Commentary by Gregg Rickman (email@example.com). Times compiled from information available Tuesday; it's always advisable to call for confirmation. Price given is standard adult admission; discounts often apply for students, seniors, and members.
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ACT I & II
2128 Center (at Shattuck), Berkeley, (510) 464-5980, www.landmarktheatres.com. $9.25 save as noted. One of this venue's two screens is a "calendar house" for Landmark Theatres. A midnight series continues. For additional screenings, see our Showtimes page.
MIDNIGHT SHOW (Friday & Saturday): "Hey, Warriors (Walter Hill, 1979), come out and play!"
345 Bush (at Polk), 775-7755, www.afsf.com. French-language films shown on projected video. $5 donation.
WEDNESDAY (April 6): Billed as "incredibly bleak" and dedicated "to the need for consolation," Sandrine Veysset's Martha ... Martha (France, 2001) stars Valerie Donzelli as an unhappy housewife 6 p.m.
ARTISTS' TELEVISION ACCESS
992 Valencia (at 21st Street), 824-3890, www.atasite.org. $5 save as noted. This venue offers all manner of strange and unusual video and film.
SATURDAY (April 9): The 10-member (!) ensemble Pornorchestra performs new music to old porn movies, climaxing with the group improvisation, "Iron Porn." Also, I.K.U. (Shu Lea Cheang, Japan) and other short films by Martha Colburn, Ed Wood, and more. See www.othercinema.com for more info 8:30 p.m.
3630 Balboa (at 37th Avenue), 221-8484, www.balboamovies.com. $8.50 save as noted. This great neighborhood house shows films of all sorts. See our Showtimes page for additional listings.
WEDNESDAY: Part 1 of Marco Tullio Giordana's two-part, six-hour family epic The Best of Youth (Italy, 2003). See Ongoing for review 12:15, 3:45, 7:30 p.m.
WEDNESDAY & THURSDAY: Part 2 of The Best of Youth (1976) 12:45, 4:15, 8 p.m.
MONDAY: Gene Wilder in person, signing copies of his memoir Kiss Me Like a Stranger 5:30-7 p.m. Plus screenings of Willy Wonka and the Chocolate Factory (Mel Stuart, 1971; 1:45, 7 p.m.) and the Wilder-co-scripted Young Frankenstein (Mel Brooks, 1974; 3:35, 9 p.m.).
429 Castro (near Market), 621-6120, www.castrotheatresf.com, $8 save as noted. Short-run rep in a spectacular 1922 Greco-Roman-themed palace designed by Timothy L. Pflueger. Evening intermissions feature David Hegarty on the Mighty Wurlitzer.
WEDNESDAY & THURSDAY: Nicholas Ray anatomizes 1950s America in a medically based tale of madness and conformity, Bigger Than Life (1956). Highly recommended 7, 9:15 p.m.; also Wed 12:30, 2:45, 4:45 p.m.
2534 Mission (between 21st and 22nd streets), 648-7600, www.foreigncinema.com. Free with meal. This restaurant screens foreign films, usually in 35mm, on the back wall of its outdoor patio, with drive-in speakers available for the tables of those who want to watch while they dine.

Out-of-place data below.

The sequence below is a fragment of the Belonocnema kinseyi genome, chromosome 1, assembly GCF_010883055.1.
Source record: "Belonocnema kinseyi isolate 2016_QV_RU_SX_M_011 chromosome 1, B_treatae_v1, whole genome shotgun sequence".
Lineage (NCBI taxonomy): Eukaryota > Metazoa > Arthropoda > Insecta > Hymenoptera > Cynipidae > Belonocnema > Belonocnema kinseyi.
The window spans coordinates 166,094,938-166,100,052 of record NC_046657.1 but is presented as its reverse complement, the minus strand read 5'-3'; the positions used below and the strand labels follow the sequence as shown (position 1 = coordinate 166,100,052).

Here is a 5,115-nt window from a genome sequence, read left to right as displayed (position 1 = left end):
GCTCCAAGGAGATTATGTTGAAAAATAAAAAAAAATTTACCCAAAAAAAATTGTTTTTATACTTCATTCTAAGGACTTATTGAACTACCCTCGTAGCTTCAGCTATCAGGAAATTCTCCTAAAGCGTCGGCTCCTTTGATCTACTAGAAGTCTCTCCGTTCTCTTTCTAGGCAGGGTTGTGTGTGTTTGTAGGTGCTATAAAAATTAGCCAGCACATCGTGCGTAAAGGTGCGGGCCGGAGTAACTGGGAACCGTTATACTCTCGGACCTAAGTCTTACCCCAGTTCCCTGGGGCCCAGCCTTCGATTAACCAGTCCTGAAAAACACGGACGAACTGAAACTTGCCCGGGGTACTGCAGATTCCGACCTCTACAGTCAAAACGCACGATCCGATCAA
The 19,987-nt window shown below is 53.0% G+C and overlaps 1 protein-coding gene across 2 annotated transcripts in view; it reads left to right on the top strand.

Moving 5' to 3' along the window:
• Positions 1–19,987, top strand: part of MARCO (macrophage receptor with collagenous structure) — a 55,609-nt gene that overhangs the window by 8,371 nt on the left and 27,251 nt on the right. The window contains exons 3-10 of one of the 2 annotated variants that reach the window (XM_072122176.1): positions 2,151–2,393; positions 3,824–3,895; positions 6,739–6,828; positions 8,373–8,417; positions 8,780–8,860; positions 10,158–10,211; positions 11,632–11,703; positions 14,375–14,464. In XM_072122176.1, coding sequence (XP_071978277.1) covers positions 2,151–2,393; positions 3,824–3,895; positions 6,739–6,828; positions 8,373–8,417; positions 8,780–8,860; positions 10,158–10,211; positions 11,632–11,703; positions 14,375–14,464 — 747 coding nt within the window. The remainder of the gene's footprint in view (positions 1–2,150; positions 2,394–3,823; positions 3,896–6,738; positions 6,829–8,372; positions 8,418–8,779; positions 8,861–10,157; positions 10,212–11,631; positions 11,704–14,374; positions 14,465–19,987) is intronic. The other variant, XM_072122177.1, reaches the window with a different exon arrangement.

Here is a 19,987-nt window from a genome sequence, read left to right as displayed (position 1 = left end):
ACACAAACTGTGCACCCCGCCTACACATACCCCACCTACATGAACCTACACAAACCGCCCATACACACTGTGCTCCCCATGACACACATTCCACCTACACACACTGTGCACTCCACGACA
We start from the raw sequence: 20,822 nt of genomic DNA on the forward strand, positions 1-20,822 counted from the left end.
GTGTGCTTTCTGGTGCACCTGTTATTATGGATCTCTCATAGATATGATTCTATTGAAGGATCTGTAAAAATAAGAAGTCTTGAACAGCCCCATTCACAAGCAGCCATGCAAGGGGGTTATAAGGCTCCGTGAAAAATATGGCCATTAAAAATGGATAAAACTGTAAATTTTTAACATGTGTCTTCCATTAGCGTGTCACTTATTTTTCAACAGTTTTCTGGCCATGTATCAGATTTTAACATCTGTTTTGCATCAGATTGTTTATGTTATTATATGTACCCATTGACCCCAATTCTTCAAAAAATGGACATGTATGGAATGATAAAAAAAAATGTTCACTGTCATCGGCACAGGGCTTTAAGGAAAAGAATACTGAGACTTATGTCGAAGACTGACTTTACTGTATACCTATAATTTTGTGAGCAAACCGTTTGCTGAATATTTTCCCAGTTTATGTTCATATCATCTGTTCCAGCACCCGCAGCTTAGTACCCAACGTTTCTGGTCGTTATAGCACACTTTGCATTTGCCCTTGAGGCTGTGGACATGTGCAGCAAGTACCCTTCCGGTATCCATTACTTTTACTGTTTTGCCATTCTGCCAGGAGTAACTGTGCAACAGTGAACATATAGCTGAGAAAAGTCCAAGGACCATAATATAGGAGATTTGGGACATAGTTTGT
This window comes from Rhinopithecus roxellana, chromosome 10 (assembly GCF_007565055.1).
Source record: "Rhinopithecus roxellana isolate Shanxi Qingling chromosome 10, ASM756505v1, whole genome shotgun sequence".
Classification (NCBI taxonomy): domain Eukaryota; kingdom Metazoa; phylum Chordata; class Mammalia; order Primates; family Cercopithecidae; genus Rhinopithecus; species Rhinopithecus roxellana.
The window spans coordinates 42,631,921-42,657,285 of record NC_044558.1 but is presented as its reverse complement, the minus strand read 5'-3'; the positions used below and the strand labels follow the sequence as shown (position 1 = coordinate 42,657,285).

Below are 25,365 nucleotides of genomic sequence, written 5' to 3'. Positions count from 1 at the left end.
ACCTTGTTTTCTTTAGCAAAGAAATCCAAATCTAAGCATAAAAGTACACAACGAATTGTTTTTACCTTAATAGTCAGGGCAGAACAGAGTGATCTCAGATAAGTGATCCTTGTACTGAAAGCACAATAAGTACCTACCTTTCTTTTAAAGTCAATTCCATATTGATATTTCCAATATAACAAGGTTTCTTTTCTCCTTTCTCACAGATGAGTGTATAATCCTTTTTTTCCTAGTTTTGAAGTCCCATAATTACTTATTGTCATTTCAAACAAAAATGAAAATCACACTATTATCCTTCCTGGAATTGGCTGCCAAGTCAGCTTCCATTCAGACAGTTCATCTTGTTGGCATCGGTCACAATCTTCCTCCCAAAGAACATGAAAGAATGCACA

WEDNESDAY THROUGH SUNDAY: Tim Burton finds his trash alter ego in the world's worst director, Ed Wood (1994) 7, 9:15 p.m.
STARTS TUESDAY: Look out! It's Amélie (Jean-Pierre Jeunet, France, 2001). Call for times.
530 Bush (at Grant), 263-8760. The place to go for German cultural events. $5.
TUESDAY (April 12): A series of new German documentaries screens The Net (Lutz Dammbeck, 2004), on the impact of the World Wide Web 7:30 p.m.
549 Magnolia (at Post), Larkspur, 924-5111, www.larktheater.net. This single-screen art deco theater has reopened with a policy mixing new and repertory programming. $9 save as noted.
STARTS FRIDAY: Call for program.
MECHANICS' INSTITUTE LIBRARY
57 Post (near Market), 393-0100 and www.milibrary.org for information; phone or e-mail firstname.lastname@example.org for reservations. $5. This cultural asset of long standing offers a weekly film series. Shown on projected video, with salon-style discussions to follow.
NINTH STREET INDEPENDENT FILM CENTER
145 Ninth St. (between Mission and Howard), First Floor, 552-5950, www.ninthstreet.org. $5-10 sliding scale.
FRIDAY (April 8): "The Grand Canyon Cinema Expanded Event" screens films from Canyon Cinema's collective collection 8 p.m.
601 Van Ness (at Golden Gate), 352-0810, www.landmarktheatres.com. This multiplex is only partly a "calendar house" rep theater. For the rest of the Opera Plaza's schedule, see our Showtimes page. $8.75.
WEDNESDAY & THURSDAY: You I Love (Olga Stolpovskaya and Dmitry Troitsky, Russia, 2004). See Ongoing for review 2:15, 4:45, 7:30, 9:40 p.m.
STARTS FRIDAY: Call for films and times.
PACIFIC FILM ARCHIVE
2575 Bancroft (at Bowditch), Berkeley, (510) 642-1124, www.bampfa.berkeley.edu; $8, second show $2. The East Bay mecca for film scholars, part of UC Berkeley's Art Museum, thrives at its on-campus location, up the steps on Bancroft between Telegraph Avenue and the Hearst Gym.
WEDNESDAY: A UCB film history class open to the public and taught by Marilyn Fabe screens David Lynch's what-is-reality puzzler Mullholland Drive (2000) 3 p.m. A weekly "Games People Play" series presents "Machinima: Dreams of the Game Engine," animation built on video game software, including Friedrich Kirschner's allegorical The Journey 7:30 p.m.
THURSDAY: A free screening of Marina Goldovskaya's The Prince Is Back, a documentary about the return to post-communist Russia of czarist royalty 5:30 p.m. Marilyn Fabe lectures on "Film and Postmodernism" with Woody Allen's Annie Hall (1977) as her fer-instance 7:30 p.m.
SATURDAY: A short series of color classics from the 1950s screens Moulin Rouge (John Huston, 1952), with Jose Ferrer as Toulouse-Lautrec in a film whose cinematography, by Oswald Morris, broke with the candy-box Technicolor dominant to that time <>7 p.m.
SUNDAY: "For the Love of It," the PFA's fifth annual Festival of Amateur Filmmaking, screens locally made movies dating back to Dorothy and Ott Goff's S.F. Lake Tahoe 1933 3:30 p.m.
MONDAY: A "Buddhism and Film" series, offering lectures by Robert Sharif and screenings of relevant pictures, continues with Why Has Bodhi-Dharma Left for the East? (Yong-Kyun Bae, Korea, 1989) 3 p.m.